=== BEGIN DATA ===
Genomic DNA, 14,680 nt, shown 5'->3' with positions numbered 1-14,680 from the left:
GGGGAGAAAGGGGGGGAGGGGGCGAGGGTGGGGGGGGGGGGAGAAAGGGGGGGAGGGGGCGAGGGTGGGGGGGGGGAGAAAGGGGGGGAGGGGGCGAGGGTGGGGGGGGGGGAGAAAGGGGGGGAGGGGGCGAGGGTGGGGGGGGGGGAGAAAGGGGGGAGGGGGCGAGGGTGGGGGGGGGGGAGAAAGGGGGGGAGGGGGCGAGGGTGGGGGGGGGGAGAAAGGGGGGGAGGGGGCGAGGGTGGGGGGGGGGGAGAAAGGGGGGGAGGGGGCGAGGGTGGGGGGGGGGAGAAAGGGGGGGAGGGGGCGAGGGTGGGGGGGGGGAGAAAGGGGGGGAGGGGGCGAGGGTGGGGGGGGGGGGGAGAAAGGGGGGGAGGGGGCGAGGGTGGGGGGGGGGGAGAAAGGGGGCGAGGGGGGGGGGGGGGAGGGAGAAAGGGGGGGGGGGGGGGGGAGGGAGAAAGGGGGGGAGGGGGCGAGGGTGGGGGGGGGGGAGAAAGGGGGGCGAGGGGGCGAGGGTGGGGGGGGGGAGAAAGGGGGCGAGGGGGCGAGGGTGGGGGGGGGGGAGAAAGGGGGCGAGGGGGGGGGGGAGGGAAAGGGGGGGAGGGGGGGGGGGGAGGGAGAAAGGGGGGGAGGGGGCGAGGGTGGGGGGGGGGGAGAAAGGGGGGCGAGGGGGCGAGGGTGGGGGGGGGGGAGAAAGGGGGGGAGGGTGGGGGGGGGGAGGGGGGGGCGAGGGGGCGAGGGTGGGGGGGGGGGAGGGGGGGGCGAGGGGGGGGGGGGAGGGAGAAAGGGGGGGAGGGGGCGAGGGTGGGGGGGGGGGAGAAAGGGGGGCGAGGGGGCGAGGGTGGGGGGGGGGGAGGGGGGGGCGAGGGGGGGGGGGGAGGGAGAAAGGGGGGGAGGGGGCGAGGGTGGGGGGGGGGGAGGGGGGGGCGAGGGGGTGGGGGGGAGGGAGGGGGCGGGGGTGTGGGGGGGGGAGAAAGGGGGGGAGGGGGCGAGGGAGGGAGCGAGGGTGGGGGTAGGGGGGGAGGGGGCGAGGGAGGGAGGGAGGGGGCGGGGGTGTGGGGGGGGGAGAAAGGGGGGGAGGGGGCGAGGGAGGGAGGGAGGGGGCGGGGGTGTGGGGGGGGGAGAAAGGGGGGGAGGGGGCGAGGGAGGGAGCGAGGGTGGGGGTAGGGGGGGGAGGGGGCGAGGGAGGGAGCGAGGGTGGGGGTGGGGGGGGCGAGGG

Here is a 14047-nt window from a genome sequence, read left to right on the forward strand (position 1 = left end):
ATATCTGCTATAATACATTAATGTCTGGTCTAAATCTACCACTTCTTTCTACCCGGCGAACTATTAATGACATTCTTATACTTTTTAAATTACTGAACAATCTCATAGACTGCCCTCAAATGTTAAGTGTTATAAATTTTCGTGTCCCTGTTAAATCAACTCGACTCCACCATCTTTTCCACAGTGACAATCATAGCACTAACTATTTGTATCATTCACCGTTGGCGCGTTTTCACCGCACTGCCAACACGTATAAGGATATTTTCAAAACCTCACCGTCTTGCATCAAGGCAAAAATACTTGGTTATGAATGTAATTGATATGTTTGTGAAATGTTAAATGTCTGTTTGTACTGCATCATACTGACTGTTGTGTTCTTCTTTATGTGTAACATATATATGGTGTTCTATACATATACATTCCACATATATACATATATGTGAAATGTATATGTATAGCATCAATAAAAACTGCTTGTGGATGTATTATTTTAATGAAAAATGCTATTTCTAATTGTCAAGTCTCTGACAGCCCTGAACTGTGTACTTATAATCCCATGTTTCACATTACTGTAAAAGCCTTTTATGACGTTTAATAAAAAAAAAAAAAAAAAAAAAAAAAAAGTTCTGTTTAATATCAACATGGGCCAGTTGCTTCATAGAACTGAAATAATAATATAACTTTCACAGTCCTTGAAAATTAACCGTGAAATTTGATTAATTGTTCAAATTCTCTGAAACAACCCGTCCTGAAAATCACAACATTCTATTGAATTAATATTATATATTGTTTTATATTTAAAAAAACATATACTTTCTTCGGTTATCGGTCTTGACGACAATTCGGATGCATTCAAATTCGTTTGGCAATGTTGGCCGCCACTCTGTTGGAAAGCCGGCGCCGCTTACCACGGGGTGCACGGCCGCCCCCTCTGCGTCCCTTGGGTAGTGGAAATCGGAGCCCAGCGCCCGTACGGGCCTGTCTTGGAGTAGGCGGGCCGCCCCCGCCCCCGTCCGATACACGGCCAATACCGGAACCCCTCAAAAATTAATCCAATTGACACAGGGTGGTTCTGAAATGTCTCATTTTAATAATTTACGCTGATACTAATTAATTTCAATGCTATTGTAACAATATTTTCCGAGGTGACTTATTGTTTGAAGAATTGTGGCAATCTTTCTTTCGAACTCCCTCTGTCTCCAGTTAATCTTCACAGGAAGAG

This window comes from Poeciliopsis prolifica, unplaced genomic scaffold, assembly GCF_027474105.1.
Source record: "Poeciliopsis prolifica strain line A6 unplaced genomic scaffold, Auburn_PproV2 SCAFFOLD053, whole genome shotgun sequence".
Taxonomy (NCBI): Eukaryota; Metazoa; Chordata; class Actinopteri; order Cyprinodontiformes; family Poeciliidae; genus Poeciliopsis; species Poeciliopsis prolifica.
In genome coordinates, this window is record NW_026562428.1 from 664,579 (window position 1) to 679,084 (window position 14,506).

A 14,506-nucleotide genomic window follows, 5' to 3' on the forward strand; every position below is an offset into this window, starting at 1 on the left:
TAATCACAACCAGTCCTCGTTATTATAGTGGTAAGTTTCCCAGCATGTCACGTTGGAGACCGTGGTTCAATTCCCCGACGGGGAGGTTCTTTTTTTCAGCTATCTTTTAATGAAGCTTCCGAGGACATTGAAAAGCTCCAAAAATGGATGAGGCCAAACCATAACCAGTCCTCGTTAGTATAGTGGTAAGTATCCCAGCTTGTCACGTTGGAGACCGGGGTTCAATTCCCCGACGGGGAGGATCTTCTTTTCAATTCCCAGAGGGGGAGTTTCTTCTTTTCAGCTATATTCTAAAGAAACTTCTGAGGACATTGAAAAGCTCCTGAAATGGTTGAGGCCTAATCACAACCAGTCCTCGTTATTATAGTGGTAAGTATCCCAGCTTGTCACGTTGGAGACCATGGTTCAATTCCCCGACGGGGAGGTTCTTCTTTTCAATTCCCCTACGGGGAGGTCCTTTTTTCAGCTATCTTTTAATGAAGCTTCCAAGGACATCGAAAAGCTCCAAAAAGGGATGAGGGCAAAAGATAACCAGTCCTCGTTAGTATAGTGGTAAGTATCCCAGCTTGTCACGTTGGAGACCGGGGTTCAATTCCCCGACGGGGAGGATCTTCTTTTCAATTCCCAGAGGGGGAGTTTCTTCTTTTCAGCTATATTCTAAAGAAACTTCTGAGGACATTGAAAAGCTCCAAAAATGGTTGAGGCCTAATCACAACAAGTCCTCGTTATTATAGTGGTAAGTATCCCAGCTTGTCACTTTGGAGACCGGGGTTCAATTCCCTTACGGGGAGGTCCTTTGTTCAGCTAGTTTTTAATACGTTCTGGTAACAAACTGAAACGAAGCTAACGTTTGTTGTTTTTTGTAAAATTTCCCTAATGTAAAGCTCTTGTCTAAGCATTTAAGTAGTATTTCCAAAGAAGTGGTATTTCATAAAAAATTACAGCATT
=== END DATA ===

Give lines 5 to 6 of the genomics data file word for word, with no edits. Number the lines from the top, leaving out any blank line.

This window comes from Poeciliopsis prolifica, unplaced genomic scaffold, assembly GCF_027474105.1.
Source record: "Poeciliopsis prolifica strain line A6 unplaced genomic scaffold, Auburn_PproV2 SCAFFOLD053, whole genome shotgun sequence".